In 1932, General Douglas MacArthur, who was the Army Chief of Staff at that time, told members of the Senate and the House that “the dispersion of the Regular Army in small detachments throughout the continental United States makes it impracticable to have immediately available, an adequate balanced and efficient force of regular troops to meet the first phases of an emergency.” Congress punted, MacArthur retired and ten years later in 1942, Americans played catch-up in a war the U.S. Army was not prepared to fight.
Bad news is never welcome in Washington, DC but it’s necessary. The fighting power of an army lies in its combat formations, not in gross numbers of soldiers. Today’s Army is spread too thinly around the world and its fighting formations are Cold War relics. If today’s Brigade Combat Teams faced an air-defense threat, rocket artillery and loitering munitions (drones that loiter over the battlefield for hours and attack targets by flying into them), let alone a capable, opposing Army, then it would face certain defeat.
None of this means the nation needs a warmed-over version of the World War II/Cold War Army. Another transformation scam like the Future Combat System—a “Potemkin Village” system designed to attract money yet changes nothing of substance—is the last thing Americans need. Instead, the nation needs new combat formations designed for joint, integrated, “all arms” warfare in a battlefield environment more lethal than anything we’ve seen since World War II.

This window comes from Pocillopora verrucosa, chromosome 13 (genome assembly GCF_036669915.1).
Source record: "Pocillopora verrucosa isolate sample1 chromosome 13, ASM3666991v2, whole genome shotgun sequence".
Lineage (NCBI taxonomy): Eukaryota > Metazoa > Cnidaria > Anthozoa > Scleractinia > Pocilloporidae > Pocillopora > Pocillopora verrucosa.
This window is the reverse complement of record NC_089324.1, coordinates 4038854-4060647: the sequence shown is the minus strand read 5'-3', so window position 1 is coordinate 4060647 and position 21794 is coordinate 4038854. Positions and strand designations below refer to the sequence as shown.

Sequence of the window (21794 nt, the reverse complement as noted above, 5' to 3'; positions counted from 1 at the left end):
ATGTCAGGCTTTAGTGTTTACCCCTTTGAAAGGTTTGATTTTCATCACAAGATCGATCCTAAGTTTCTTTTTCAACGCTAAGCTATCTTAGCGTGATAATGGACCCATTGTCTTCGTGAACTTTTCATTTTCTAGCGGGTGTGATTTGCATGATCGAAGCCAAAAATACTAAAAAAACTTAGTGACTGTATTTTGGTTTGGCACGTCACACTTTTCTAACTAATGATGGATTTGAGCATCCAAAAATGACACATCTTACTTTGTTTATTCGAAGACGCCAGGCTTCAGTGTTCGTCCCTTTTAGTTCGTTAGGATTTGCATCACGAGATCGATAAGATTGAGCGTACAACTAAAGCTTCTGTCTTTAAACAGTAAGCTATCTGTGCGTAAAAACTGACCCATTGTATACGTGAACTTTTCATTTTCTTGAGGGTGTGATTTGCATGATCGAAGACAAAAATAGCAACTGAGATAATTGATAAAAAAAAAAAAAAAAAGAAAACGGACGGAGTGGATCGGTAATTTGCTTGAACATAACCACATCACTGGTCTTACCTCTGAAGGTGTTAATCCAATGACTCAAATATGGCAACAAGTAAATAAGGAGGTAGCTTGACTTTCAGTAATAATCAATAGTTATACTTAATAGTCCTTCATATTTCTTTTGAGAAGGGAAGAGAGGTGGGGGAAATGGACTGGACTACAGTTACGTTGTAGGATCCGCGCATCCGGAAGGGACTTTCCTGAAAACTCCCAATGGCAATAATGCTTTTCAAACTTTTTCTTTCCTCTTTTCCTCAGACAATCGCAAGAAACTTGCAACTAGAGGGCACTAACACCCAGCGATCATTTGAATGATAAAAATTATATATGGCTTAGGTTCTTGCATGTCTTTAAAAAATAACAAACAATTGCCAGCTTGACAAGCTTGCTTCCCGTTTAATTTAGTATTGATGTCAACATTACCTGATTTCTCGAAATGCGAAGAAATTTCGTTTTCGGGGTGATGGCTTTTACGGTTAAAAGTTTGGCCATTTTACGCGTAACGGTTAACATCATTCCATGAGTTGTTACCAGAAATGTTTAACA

The world Americans have known for fifty years is crumbling. The potential for a 1950 Korean-style emergency grows with each passing month. History may well judge the Trump presidency by the selection of the next Secretary of the Army.
Col. (ret) Douglas Macgregor, U.S. Army, is a decorated combat veteran, a PhD and the author of five books. His most recent book isMargin of Victory: Five Battles that Changed the Face of Modern War.
Image: A U.S. Army Soldier, assigned to 3rd Brigade Combat Team, 101st Airborne Division, fires an M4 carbine rifle during partnered live fire range training at Tactical Base Gamberi, Afghanistan, May 29, 2015. Flickr / The U.S. Army
Monday, July 3, 2017
Millions of Americans voted for Donald Trump because he promised a new national military strategy that would diverge sharply from the ideologically driven interventionism of the past twenty years. “We went from mistakes in Iraq to Egypt to Libya,” Trump told voters. “It all began with a dangerous idea that we could make Western democracies out of countries that had no experience or interest in becoming a Western democracy.”
Barely six months into the president’s first term, Trump supporters are seeing familiar trends—a threatening Turkish military buildup on the border with Syria, the American shoot down of a Syrian Jet and rising tensions with Russia, Iran and North Korea. They sense that a true “America First” strategy is not going to happen with the president’s current national security team. They want to know why.
Part of the answer is that changing the Washington status quo is never easy, especially for a president whose life has revolved around business, not politics. The rest is easier to understand: personnel is policy.
Imagine for a moment that you are a highly successful businessman with a global reputation. Fate makes you the director of surgery at a major metropolitan hospital. You know little about medicine and nothing about surgery, but you are a prudent person. You consult with the surgeons on the staff and with the hospital’s board of trustees. You select those surgeons that you are told are “the best and the brightest.” Problem solved, right? Wrong.
What if it turns out that the doctors you appointed to run the Department of Surgery have never performed complex surgeries? What if their experience is limited to treating cuts, bruises and performing the occasional appendectomy? What if the few truly major surgeries they performed resulted in fatalities and even led to malpractice lawsuits?